Measures to reduce the risk of insolvency in the context of the COVID-19 pandemic in Romania

Razvan Popa
Razvan Popa
Mihaela Nastase
Mihaela Nastase

During the current state of emergency, the Romanian government has adopted a series of measures aimed at reducing the negative effects of the COVID-19 pandemic on the business environment in Romania, such as supporting the payment of technical unemployment, state guarantees for loans with subsidised interest rates for SMEs, and VAT refunds to companies. However, in some sectors of the economy being severely hit, we expect possible future insolvency cases.

1. Immediate action to be taken by the management of a company in the current context

According to Law no. 85/2014 on insolvency prevention and insolvency procedures (“Law no. 85/2014“), a debtor in financial difficulty is a debtor who, although executing or capable of executing its due obligations, has a short-term level of liquidity and/or a high level of long-term debt that may affect the fulfilment of its contractual obligations, given the financial resources generated from operational activity or external financial resources.

There are a number of measures that companies can take to provide liquidity/cash funds for the payment of the certain liquid and due debts in order to avoid insolvency.

First, an assessment of the company’s current contracts must be carried out, in order to determine the effects in case of non-fulfilment of these contracts. Companies affected by the coronavirus may request the certificate for the attestation of the emergency situation in order to:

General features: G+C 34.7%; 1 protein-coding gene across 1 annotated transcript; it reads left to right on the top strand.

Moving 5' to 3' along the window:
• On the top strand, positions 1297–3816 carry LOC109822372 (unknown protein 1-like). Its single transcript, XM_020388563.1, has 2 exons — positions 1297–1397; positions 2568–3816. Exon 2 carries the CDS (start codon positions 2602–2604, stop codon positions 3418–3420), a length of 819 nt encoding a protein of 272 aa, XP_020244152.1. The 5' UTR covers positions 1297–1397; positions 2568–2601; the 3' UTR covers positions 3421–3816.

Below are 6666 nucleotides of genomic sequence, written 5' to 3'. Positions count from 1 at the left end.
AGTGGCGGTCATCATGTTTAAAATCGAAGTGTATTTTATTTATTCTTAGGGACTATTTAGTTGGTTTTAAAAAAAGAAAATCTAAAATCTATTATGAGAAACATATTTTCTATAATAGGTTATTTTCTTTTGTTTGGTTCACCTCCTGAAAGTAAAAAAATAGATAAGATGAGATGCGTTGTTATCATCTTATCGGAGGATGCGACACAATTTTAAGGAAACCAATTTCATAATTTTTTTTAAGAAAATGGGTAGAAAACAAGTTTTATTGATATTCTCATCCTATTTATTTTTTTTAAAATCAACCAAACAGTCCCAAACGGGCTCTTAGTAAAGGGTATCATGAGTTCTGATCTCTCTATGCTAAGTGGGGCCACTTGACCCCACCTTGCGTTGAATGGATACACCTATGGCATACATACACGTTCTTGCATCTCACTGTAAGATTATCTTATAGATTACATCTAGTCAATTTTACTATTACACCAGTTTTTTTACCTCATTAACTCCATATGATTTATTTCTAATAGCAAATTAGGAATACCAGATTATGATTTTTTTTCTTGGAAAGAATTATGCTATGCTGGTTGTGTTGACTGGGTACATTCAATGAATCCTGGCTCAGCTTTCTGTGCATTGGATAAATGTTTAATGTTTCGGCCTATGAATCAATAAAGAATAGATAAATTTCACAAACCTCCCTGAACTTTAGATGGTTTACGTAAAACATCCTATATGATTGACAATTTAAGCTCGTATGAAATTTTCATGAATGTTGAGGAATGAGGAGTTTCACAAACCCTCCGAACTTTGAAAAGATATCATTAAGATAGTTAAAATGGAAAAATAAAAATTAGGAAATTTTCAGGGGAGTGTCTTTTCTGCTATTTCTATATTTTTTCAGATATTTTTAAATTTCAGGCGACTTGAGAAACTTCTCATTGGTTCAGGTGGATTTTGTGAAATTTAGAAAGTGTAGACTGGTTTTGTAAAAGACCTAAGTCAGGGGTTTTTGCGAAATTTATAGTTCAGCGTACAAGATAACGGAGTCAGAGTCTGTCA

(i) demonstrate to other contractual partners the situation of force majeure in which they find themselves;
(ii) benefit from the measures offered by the Romanian government to support such companies.

2. Immediate measures to be taken to improve the liquidity situation of a company in financial difficulty

2.1. Measures offered by the Romanian government

Companies in financial difficulty can use the measures offered by the Romanian government that aim to support companies:
i) directly affected by the restrictive measures provided by authorities during the COVID-19 pandemic that have suspended their activities during the emergency situation;
ii) that have not been directly affected by the restrictive measures, but have been affected by the pandemic.

2.2. Other measures to be considered by distressed companies

Distressed companies should also try to negotiate the suspension of contracts, such as rental contracts, bank contracts or any other contracts whose execution is too costly for the company. The banks have already deferred certain credit re-payments or extended loans.

Companies can also reduce their employee work schedule and therefore pay its employees a salary commensurate with the hours worked.

Another measure addressed by many businesses in the emergency period aimed at the rapid sale of stocks / goods is offering discounts, respectively the sale of products / services in the online environment.

3. Responsibilities of management in the emergency situation – financial difficulties/illiquidity

Company management must be up to date on and analyse:
a. the latest annual financial statement, verified by the tax administrator and auditor;
b. the quarterly P&L;
c. the full list of all assets, including all accounts and banks through which the company runs its funds;
d. the list of payments and asset transfers made by the company in the last six months;